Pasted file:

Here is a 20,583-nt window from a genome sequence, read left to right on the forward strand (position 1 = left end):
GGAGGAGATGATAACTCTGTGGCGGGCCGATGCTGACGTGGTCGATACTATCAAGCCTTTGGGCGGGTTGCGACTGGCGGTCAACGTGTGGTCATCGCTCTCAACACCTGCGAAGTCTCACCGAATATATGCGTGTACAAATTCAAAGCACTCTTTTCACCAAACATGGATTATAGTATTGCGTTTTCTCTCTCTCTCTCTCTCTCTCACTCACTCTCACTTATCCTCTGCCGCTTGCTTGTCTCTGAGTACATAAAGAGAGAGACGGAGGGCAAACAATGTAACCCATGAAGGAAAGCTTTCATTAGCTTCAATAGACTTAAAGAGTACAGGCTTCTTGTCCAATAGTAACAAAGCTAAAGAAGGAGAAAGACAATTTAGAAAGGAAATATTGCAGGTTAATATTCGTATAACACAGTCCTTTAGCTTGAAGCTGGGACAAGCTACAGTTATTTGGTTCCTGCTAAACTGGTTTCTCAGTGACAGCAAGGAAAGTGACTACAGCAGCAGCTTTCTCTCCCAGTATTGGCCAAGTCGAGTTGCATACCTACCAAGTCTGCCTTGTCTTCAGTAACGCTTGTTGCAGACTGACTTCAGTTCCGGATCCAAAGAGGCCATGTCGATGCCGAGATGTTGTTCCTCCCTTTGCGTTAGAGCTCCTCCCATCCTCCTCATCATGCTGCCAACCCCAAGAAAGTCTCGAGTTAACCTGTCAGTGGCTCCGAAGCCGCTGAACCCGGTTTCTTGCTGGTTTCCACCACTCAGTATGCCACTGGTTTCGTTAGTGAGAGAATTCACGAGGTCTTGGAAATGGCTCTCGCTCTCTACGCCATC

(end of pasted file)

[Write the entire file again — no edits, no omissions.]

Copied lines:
Here is a 20,583-nt window from a genome sequence, read left to right on the forward strand (position 1 = left end):
GGAGGAGATGATAACTCTGTGGCGGGCCGATGCTGACGTGGTCGATACTATCAAGCCTTTGGGCGGGTTGCGACTGGCGGTCAACGTGTGGTCATCGCTCTCAACACCTGCGAAGTCTCACCGAATATATGCGTGTACAAATTCAAAGCACTCTTTTCACCAAACATGGATTATAGTATTGCGTTTTCTCTCTCTCTCTCTCTCTCTCACTCACTCTCACTTATCCTCTGCCGCTTGCTTGTCTCTGAGTACATAAAGAGAGAGACGGAGGGCAAACAATGTAACCCATGAAGGAAAGCTTTCATTAGCTTCAATAGACTTAAAGAGTACAGGCTTCTTGTCCAATAGTAACAAAGCTAAAGAAGGAGAAAGACAATTTAGAAAGGAAATATTGCAGGTTAATATTCGTATAACACAGTCCTTTAGCTTGAAGCTGGGACAAGCTACAGTTATTTGGTTCCTGCTAAACTGGTTTCTCAGTGACAGCAAGGAAAGTGACTACAGCAGCAGCTTTCTCTCCCAGTATTGGCCAAGTCGAGTTGCATACCTACCAAGTCTGCCTTGTCTTCAGTAACGCTTGTTGCAGACTGACTTCAGTTCCGGATCCAAAGAGGCCATGTCGATGCCGAGATGTTGTTCCTCCCTTTGCGTTAGAGCTCCTCCCATCCTCCTCATCATGCTGCCAACCCCAAGAAAGTCTCGAGTTAACCTGTCAGTGGCTCCGAAGCCGCTGAACCCGGTTTCTTGCTGGTTTCCACCACTCAGTATGCCACTGGTTTCGTTAGTGAGAGAATTCACGAGGTCTTGGAAATGGCTCTCGCTCTCTACGCCATC